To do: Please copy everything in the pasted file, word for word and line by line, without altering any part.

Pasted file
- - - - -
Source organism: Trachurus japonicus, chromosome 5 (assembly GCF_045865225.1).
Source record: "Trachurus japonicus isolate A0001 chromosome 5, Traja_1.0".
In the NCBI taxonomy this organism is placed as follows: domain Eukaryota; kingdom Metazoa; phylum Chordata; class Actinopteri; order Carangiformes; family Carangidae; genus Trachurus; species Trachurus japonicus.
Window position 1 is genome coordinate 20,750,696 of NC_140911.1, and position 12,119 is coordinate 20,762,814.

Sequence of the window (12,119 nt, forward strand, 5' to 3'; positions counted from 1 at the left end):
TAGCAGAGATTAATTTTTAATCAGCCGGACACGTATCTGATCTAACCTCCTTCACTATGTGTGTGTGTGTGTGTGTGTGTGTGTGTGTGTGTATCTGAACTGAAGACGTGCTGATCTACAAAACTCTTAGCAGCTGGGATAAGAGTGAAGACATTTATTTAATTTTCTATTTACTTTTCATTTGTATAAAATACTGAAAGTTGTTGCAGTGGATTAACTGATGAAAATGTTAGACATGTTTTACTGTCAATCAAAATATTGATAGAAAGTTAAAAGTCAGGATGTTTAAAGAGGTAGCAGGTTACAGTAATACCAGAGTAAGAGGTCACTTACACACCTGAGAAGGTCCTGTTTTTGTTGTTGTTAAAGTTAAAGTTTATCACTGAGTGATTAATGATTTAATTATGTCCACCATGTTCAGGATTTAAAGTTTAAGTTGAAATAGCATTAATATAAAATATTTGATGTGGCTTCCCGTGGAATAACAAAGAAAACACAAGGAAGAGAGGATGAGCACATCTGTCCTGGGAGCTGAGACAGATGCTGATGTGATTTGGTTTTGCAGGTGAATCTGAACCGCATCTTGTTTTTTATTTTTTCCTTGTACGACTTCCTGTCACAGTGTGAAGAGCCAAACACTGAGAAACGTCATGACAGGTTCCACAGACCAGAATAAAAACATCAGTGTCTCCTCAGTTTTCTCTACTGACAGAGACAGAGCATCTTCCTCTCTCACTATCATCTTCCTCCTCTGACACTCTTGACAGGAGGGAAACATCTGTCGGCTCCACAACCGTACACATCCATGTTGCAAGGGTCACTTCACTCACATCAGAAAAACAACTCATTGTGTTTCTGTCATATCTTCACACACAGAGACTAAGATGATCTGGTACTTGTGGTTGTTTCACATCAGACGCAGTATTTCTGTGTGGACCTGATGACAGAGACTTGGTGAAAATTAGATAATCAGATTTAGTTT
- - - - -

Source organism: Trachurus japonicus, chromosome 5 (assembly GCF_045865225.1).
Source record: "Trachurus japonicus isolate A0001 chromosome 5, Traja_1.0".
In the NCBI taxonomy this organism is placed as follows: domain Eukaryota; kingdom Metazoa; phylum Chordata; class Actinopteri; order Carangiformes; family Carangidae; genus Trachurus; species Trachurus japonicus.
Window position 1 is genome coordinate 20,750,696 of NC_140911.1, and position 12,119 is coordinate 20,762,814.

Sequence of the window (12,119 nt, forward strand, 5' to 3'; positions counted from 1 at the left end):
TAGCAGAGATTAATTTTTAATCAGCCGGACACGTATCTGATCTAACCTCCTTCACTATGTGTGTGTGTGTGTGTGTGTGTGTGTGTGTGTGTATCTGAACTGAAGACGTGCTGATCTACAAAACTCTTAGCAGCTGGGATAAGAGTGAAGACATTTATTTAATTTTCTATTTACTTTTCATTTGTATAAAATACTGAAAGTTGTTGCAGTGGATTAACTGATGAAAATGTTAGACATGTTTTACTGTCAATCAAAATATTGATAGAAAGTTAAAAGTCAGGATGTTTAAAGAGGTAGCAGGTTACAGTAATACCAGAGTAAGAGGTCACTTACACACCTGAGAAGGTCCTGTTTTTGTTGTTGTTAAAGTTAAAGTTTATCACTGAGTGATTAATGATTTAATTATGTCCACCATGTTCAGGATTTAAAGTTTAAGTTGAAATAGCATTAATATAAAATATTTGATGTGGCTTCCCGTGGAATAACAAAGAAAACACAAGGAAGAGAGGATGAGCACATCTGTCCTGGGAGCTGAGACAGATGCTGATGTGATTTGGTTTTGCAGGTGAATCTGAACCGCATCTTGTTTTTTATTTTTTCCTTGTACGACTTCCTGTCACAGTGTGAAGAGCCAAACACTGAGAAACGTCATGACAGGTTCCACAGACCAGAATAAAAACATCAGTGTCTCCTCAGTTTTCTCTACTGACAGAGACAGAGCATCTTCCTCTCTCACTATCATCTTCCTCCTCTGACACTCTTGACAGGAGGGAAACATCTGTCGGCTCCACAACCGTACACATCCATGTTGCAAGGGTCACTTCACTCACATCAGAAAAACAACTCATTGTGTTTCTGTCATATCTTCACACACAGAGACTAAGATGATCTGGTACTTGTGGTTGTTTCACATCAGACGCAGTATTTCTGTGTGGACCTGATGACAGAGACTTGGTGAAAATTAGATAATCAGATTTAGTTT